Fuck. No. No, this wasn’t how it was supposed to happen. He’d saved Yakov before. The whole curia had watched him save Yakov. He had to have saved him again.
Kirin drew his hand to his head and rubbed his eyes, stumbling backwards. He must be wrong. If he cleared his vision, if he looked again, then Yakov would blink. Yakov would get up. Yakov would start yelling at Kirin to help him.
Like bees over honey, Yakov’s attackers subsumed him in a writhing mass.
Kirin searched the senator’s box for Tarkis, but the Pater was reclined in his seat. He wasn’t moving at all, as though he hadn’t even noticed what had happened to his Yellow counterpart. Both he and Marianus were entranced by the spectacle.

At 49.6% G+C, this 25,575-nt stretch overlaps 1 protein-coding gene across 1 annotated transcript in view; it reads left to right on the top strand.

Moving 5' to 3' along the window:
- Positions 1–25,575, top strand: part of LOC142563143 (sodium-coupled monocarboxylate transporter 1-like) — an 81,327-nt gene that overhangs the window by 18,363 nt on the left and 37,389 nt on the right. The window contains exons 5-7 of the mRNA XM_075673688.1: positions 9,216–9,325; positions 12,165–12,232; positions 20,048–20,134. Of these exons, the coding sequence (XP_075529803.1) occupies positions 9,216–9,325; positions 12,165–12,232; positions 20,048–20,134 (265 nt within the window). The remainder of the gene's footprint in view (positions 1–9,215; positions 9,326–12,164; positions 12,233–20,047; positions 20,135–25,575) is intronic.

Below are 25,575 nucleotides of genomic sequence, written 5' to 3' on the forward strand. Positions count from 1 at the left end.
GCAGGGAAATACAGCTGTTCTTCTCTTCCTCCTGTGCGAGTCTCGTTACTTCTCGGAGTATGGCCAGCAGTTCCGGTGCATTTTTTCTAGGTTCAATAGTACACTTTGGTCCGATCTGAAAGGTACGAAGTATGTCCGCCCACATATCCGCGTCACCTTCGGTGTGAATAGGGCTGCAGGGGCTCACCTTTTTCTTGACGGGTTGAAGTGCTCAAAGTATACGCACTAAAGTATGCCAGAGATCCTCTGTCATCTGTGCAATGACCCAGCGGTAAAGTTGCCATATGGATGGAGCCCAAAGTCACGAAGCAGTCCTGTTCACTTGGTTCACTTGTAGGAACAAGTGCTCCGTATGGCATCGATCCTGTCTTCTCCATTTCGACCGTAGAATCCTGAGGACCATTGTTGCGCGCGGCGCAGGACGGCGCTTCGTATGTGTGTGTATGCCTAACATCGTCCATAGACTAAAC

On the arena sands, the attendants poked at a reluctant lion with a trident, herding it toward the noxii. The other lions though—
Noble beasts, Yakov had called them.
The sounds of the arena: lions and spectators and mob—Marianus shouting incoherently with what sounded like glee. The Arena Venaris thundered with the vibrations of thousands of feet stomping against the concrete and wood floors. The fidelia bayed for the destruction of the playactors in the arena, as though they were watching the real king of Kemassen get torn apart, as though the war would be won from the arena floor.
Ringing in Kirin’s ear, like when Oran had slammed Kirin’s head against the side of the arena, strangled every other sound.
A woman with long, golden hair, dangling in the grass in her blue rubaki and the trees, the trees, the trees and the stomp of feet, turning like startled deer and screaming—